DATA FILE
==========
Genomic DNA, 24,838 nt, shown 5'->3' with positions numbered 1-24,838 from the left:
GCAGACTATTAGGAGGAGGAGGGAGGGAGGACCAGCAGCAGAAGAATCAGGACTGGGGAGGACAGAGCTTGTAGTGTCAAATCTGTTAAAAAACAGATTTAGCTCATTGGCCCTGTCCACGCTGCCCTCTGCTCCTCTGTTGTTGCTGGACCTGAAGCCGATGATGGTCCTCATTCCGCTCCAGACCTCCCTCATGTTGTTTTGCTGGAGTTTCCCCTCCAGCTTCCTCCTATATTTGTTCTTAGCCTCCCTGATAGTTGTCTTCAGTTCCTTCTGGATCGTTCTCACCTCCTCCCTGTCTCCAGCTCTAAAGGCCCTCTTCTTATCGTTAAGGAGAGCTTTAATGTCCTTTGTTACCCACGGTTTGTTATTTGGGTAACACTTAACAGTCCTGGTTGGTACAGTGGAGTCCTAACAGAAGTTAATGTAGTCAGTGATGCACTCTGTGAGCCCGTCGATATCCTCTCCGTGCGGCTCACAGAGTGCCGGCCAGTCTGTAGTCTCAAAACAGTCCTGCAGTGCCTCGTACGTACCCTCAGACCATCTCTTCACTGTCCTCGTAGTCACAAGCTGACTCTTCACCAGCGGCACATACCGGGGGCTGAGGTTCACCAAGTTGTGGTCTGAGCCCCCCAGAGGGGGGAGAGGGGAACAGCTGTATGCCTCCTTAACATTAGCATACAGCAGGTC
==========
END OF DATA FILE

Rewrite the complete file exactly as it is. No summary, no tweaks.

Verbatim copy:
Genomic DNA, 24,838 nt, shown 5'->3' with positions numbered 1-24,838 from the left:
GCAGACTATTAGGAGGAGGAGGGAGGGAGGACCAGCAGCAGAAGAATCAGGACTGGGGAGGACAGAGCTTGTAGTGTCAAATCTGTTAAAAAACAGATTTAGCTCATTGGCCCTGTCCACGCTGCCCTCTGCTCCTCTGTTGTTGCTGGACCTGAAGCCGATGATGGTCCTCATTCCGCTCCAGACCTCCCTCATGTTGTTTTGCTGGAGTTTCCCCTCCAGCTTCCTCCTATATTTGTTCTTAGCCTCCCTGATAGTTGTCTTCAGTTCCTTCTGGATCGTTCTCACCTCCTCCCTGTCTCCAGCTCTAAAGGCCCTCTTCTTATCGTTAAGGAGAGCTTTAATGTCCTTTGTTACCCACGGTTTGTTATTTGGGTAACACTTAACAGTCCTGGTTGGTACAGTGGAGTCCTAACAGAAGTTAATGTAGTCAGTGATGCACTCTGTGAGCCCGTCGATATCCTCTCCGTGCGGCTCACAGAGTGCCGGCCAGTCTGTAGTCTCAAAACAGTCCTGCAGTGCCTCGTACGTACCCTCAGACCATCTCTTCACTGTCCTCGTAGTCACAAGCTGACTCTTCACCAGCGGCACATACCGGGGGCTGAGGTTCACCAAGTTGTGGTCTGAGCCCCCCAGAGGGGGGAGAGGGGAACAGCTGTATGCCTCCTTAACATTAGCATACAGCAGGTC